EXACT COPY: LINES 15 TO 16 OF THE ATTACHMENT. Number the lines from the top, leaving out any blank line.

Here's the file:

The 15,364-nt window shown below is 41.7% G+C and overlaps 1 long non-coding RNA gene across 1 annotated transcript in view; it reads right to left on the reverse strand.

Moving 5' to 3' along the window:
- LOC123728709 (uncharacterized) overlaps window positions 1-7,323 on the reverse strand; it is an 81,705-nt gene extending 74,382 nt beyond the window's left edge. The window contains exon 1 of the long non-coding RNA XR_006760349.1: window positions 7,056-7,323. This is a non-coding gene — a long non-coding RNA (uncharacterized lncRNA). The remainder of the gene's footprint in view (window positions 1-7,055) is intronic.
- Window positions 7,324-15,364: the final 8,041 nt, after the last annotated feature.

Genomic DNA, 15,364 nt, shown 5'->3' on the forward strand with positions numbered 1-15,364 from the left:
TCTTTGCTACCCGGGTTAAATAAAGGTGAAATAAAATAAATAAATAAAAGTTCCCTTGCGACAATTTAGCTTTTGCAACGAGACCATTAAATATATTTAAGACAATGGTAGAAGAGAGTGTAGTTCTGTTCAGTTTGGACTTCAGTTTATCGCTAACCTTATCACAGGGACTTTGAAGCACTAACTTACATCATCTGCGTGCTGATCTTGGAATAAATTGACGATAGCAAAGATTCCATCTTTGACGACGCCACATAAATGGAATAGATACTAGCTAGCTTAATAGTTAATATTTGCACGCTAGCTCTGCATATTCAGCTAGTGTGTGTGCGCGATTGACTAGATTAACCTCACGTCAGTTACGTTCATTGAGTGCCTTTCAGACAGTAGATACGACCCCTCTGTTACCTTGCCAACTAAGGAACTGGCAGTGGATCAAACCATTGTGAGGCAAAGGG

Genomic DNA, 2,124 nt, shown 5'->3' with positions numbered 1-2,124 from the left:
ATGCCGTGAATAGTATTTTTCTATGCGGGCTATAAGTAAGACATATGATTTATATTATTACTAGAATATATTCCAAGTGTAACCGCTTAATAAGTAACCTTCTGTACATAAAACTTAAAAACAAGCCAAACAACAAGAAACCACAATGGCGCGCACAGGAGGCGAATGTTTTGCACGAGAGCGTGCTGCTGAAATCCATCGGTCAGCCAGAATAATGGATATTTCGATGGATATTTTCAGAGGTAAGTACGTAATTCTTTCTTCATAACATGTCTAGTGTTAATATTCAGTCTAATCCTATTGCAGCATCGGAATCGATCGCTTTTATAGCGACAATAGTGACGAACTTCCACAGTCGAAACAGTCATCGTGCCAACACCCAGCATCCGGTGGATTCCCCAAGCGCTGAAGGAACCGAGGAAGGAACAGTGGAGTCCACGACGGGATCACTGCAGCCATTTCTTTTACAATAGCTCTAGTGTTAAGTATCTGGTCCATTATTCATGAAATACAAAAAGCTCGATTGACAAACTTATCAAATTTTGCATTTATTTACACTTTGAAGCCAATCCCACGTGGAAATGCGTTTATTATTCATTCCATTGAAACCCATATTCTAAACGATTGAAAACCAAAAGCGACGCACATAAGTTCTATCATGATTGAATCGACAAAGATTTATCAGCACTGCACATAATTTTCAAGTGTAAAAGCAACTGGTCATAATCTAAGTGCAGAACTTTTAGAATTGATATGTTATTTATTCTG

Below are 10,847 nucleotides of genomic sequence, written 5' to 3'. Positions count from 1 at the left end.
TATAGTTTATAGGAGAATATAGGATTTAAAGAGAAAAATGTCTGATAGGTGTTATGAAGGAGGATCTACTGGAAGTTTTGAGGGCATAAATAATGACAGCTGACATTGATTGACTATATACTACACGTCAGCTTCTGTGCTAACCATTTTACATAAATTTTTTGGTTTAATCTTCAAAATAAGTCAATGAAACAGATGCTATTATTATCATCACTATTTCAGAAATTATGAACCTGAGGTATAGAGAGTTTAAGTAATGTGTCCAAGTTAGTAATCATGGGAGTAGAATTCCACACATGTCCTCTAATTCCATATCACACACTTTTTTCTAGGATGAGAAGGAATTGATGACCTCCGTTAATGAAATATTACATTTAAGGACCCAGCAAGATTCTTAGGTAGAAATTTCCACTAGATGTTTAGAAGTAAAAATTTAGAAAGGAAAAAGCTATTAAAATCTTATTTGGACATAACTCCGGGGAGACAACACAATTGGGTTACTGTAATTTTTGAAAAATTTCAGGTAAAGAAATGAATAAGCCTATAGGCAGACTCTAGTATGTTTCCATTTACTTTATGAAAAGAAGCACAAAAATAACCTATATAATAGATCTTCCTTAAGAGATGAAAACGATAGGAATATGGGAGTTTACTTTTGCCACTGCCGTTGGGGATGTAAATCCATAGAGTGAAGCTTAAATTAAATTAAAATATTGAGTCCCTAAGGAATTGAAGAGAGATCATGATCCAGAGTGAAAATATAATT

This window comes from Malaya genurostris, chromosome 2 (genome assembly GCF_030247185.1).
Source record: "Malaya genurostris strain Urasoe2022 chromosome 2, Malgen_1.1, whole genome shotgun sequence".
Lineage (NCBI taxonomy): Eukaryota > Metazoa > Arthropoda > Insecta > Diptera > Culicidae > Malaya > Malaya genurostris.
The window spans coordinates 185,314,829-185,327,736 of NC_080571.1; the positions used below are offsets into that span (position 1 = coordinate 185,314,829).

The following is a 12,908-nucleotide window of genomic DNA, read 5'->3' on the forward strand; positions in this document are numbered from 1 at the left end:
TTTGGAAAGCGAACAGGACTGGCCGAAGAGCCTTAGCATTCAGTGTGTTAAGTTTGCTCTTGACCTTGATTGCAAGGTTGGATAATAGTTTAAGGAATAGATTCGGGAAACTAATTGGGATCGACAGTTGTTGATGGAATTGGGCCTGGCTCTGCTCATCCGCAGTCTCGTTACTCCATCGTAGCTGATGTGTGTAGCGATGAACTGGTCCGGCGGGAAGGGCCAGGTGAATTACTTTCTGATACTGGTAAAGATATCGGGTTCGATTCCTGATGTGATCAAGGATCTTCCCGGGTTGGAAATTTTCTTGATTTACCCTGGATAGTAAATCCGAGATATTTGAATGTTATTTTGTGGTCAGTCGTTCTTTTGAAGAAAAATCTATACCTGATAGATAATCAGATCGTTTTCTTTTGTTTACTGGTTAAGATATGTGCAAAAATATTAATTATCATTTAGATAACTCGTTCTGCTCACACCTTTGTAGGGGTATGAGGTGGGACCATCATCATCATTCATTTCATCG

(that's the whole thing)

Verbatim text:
The following is a 12,908-nucleotide window of genomic DNA, read 5'->3' on the forward strand; positions in this document are numbered from 1 at the left end:
TTTGGAAAGCGAACAGGACTGGCCGAAGAGCCTTAGCATTCAGTGTGTTAAGTTTGCTCTTGACCTTGATTGCAAGGTTGGATAATAGTTTAAGGAATAGATTCGGGAAACTAATTGGGATCGACAGTTGTTGATGGAATTGGGCCTGGCTCTGCTCATCCGCAGTCTCGTTACTCCATCGTAGCTGATGTGTGTAGCGATGAACTGGTCCGGCGGGAAGGGCCAGGTGAATTACTTTCTGATACTGGTAAAGATATCGGGTTCGATTCCTGATGTGATCAAGGATCTTCCCGGGTTGGAAATTTTCTTGATTTACCCTGGATAGTAAATCCGAGATATTTGAATGTTATTTTGTGGTCAGTCGTTCTTTTGAAGAAAAATCTATACCTGATAGATAATCAGATCGTTTTCTTTTGTTTACTGGTTAAGATATGTGCAAAAATATTAATTATCATTTAGATAACTCGTTCTGCTCACACCTTTGTAGGGGTATGAGGTGGGACCATCATCATCATTCATTTCATCG